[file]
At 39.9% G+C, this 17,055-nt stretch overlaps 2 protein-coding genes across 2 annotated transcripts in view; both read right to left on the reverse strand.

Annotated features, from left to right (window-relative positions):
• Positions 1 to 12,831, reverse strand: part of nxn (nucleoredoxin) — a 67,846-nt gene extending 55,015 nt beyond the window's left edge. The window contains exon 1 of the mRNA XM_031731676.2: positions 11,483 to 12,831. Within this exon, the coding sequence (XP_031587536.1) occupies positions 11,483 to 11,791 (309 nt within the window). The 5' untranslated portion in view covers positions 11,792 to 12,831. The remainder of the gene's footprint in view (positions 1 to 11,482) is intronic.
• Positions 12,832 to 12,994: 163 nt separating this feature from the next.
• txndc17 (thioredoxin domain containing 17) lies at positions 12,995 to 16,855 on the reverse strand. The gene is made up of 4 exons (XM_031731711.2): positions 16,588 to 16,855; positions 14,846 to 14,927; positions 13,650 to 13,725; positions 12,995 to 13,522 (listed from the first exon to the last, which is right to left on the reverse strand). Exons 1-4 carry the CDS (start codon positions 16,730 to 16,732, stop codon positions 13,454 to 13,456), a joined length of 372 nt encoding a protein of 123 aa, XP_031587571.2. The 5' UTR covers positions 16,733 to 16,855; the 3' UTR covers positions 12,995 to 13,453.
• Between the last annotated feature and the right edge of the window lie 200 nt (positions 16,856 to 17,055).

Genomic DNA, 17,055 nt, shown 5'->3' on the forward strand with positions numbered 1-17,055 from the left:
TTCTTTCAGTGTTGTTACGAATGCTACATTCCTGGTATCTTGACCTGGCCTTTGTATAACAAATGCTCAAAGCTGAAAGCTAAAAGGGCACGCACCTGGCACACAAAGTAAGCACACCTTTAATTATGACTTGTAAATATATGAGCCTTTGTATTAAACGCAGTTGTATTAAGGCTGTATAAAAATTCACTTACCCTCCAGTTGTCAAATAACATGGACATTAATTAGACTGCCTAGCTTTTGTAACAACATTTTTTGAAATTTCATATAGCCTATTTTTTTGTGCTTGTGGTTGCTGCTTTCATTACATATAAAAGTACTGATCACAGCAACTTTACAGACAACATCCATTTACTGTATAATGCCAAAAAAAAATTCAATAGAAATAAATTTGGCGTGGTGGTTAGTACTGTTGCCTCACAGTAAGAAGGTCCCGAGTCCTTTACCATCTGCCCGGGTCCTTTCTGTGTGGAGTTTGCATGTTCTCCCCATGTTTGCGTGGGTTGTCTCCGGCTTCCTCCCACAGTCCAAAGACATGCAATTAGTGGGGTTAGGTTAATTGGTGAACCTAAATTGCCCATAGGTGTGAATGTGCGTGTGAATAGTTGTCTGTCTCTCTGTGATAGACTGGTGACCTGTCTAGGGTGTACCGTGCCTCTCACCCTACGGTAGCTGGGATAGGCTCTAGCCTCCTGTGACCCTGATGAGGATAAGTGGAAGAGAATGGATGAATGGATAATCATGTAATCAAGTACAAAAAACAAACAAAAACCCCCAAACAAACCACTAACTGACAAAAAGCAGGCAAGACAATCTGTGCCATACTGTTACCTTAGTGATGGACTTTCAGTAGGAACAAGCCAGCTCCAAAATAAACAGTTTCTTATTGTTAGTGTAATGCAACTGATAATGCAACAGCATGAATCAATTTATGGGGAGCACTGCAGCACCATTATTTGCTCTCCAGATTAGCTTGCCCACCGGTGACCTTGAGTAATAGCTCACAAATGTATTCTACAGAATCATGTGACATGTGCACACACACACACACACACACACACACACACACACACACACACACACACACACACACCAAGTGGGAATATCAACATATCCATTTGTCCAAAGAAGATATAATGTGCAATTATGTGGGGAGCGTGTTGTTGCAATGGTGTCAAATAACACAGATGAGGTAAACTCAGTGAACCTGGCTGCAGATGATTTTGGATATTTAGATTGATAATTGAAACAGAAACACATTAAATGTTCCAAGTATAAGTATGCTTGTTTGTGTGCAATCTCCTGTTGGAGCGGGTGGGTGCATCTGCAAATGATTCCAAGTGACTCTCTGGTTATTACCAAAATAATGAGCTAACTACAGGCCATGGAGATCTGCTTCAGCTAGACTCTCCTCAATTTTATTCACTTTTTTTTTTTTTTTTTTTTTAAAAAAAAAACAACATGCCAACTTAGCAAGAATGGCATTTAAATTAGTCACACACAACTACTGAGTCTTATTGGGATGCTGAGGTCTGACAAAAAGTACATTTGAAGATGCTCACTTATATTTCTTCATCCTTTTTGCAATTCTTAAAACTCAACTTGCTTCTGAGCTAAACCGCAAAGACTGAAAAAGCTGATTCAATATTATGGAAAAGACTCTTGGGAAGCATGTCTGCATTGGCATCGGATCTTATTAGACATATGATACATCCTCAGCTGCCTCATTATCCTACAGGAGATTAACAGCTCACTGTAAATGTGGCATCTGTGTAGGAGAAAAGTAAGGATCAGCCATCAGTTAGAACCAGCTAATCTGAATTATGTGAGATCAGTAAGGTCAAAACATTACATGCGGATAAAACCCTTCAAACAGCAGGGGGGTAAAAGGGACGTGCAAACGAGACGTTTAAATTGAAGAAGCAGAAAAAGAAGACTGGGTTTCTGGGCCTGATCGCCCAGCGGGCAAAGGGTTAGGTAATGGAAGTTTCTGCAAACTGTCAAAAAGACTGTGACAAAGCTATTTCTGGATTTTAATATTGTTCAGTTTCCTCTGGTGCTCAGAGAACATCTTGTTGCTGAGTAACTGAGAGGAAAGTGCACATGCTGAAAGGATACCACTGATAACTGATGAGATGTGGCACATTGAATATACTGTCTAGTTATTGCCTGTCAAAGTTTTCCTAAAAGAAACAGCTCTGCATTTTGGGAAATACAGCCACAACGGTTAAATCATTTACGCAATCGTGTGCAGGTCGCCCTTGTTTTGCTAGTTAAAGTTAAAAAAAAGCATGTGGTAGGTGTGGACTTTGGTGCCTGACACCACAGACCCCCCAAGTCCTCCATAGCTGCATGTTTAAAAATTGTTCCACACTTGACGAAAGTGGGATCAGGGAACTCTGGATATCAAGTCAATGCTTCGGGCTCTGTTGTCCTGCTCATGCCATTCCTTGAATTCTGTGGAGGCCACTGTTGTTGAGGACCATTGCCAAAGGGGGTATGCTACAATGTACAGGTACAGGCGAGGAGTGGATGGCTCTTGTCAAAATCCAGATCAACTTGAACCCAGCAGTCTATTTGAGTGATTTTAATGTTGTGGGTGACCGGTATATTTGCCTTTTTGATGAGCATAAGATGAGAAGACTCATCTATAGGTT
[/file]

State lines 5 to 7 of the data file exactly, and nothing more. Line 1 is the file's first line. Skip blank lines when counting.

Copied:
• txndc17 (thioredoxin domain containing 17) lies at positions 12,995 to 16,855 on the reverse strand. The gene is made up of 4 exons (XM_031731711.2): positions 16,588 to 16,855; positions 14,846 to 14,927; positions 13,650 to 13,725; positions 12,995 to 13,522 (listed from the first exon to the last, which is right to left on the reverse strand). Exons 1-4 carry the CDS (start codon positions 16,730 to 16,732, stop codon positions 13,454 to 13,456), a joined length of 372 nt encoding a protein of 123 aa, XP_031587571.2. The 5' UTR covers positions 16,733 to 16,855; the 3' UTR covers positions 12,995 to 13,453.
• Between the last annotated feature and the right edge of the window lie 200 nt (positions 16,856 to 17,055).

Genomic DNA, 17,055 nt, shown 5'->3' on the forward strand with positions numbered 1-17,055 from the left: